BRISTOL – It wasn’t as smoky or as hot as it was in years past, but politicians on Tuesday brought humor and humility to the revived Crocodile Club at Lake Compounce after an eight year hiatus.

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Celebrating its 129th year the Crocodile Club, which was started 1875 by businessman Gad Norton, welcomed back veteran politicians and many newcomers.

The annual luncheon kept with the tradition of handing out a beer and cigar to all in attendance.

The Crocodile Club, the nation’s oldest eating club, started out as a thank you for all the legislators who helped Norton change the boundary between Bristol and Southington.

Carolyn Norton, whose husband’s great grandfather was Gad Norton, said the town line was modified so their property was part of Bristol, instead of Southington. She said the annual luncheon was to show his appreciation and over the years evolved into a bipartisan invite-only event.

Louise DeMars, executive director of the New England Carousel Museum, said Norton’s husband J. Harwood “Stretch&#8221 Norton; a former Bristol mayor was no longer able to carry on the tradition in 2002 and then died a year ago. She said she was persistent in seeing if the Norton family was willing to resurrect the gathering as a fundraiser for the museum.

The invitation-list had been lost during the eight year hiatus, so event organizers decided to start from scratch and open it to the public.

What didn’t change though was the menu, which included lamb, fried corn, and sweet potatoes. According to some regulars it tasted just as delicious as they remembered.

Fred Morrocco, who used to work at Lake Compounce and helped prepare the fried corn in years past by racking it over a piece of sheet metal on an open pit, said “it’s excellent.”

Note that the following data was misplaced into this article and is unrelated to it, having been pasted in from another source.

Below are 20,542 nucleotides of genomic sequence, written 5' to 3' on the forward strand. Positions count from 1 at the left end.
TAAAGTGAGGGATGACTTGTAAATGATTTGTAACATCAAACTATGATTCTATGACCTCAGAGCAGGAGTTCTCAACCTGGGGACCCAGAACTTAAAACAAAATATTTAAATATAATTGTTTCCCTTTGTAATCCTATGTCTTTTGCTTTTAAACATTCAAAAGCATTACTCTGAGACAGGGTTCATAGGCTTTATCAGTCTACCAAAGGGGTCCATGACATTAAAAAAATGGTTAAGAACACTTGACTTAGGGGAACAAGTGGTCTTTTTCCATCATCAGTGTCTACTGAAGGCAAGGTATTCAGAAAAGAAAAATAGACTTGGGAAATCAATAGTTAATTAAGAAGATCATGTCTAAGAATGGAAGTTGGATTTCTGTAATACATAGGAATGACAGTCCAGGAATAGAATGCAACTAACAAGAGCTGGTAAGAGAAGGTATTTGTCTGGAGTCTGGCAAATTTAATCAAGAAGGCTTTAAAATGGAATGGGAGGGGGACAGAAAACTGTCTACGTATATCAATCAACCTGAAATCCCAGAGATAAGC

This year’s speaking program was hosted by WTIC-AM’s Ray Dunaway, who introduced the politicians and threatened to ring a bell if they went over their five-minute time allotment. And despite the nasty political nature of this year’s elections, the event focused mostly on the lighthearted side of politics and tradition.

Democratic U.S. Senate candidate Richard Blumenthal was one of the few “Crocodilians” who had previously attended the event and was first to speak Tuesday.

“I just have to tell you that I’m here without subpoenas,” Blumenthal said, drawing laughter in keeping with the casual and less political tone of the event.

“I noticed a few of you were not laughing,” he said.

“When I left my house today I told my wife, Cynthia, I was coming here and that I was going to be funny,” Blumenthal continued. “She started to laugh.”

He ended his remarks by saying he’s traveled the state and visited many places, but has never been invited to a professional wrestling match.

“I thought for sure I’d get an invitation this year, but oh well it’s really not my cup of tea anyway,” Blumenthal quipped referring to one of McMahon’s campaign commercials.

Click the play arrow above to see Blumenthal’s attempt at comedy.

Blumenthal was followed by his Republican opponent Linda McMahon, who told him he doesn’t have to be invited to a WWE event, he just needs to purchase a ticket.

The room filled with applause.

McMahon introduced herself to the crowd and suggested “some” of them may have seen her mailers.

“But contrary to popular opinion, I’m not really running for Postmaster General,” McMahon quipped.

Click the play arrow above to watch McMahon’s comedy.

Joining Blumenthal and McMahon in humor and humility was gubernatorial candidates Dan Malloy and Tom Foley and their running mates state Comptroller Nancy Wyman and Danbury Mayor Mark Boughton.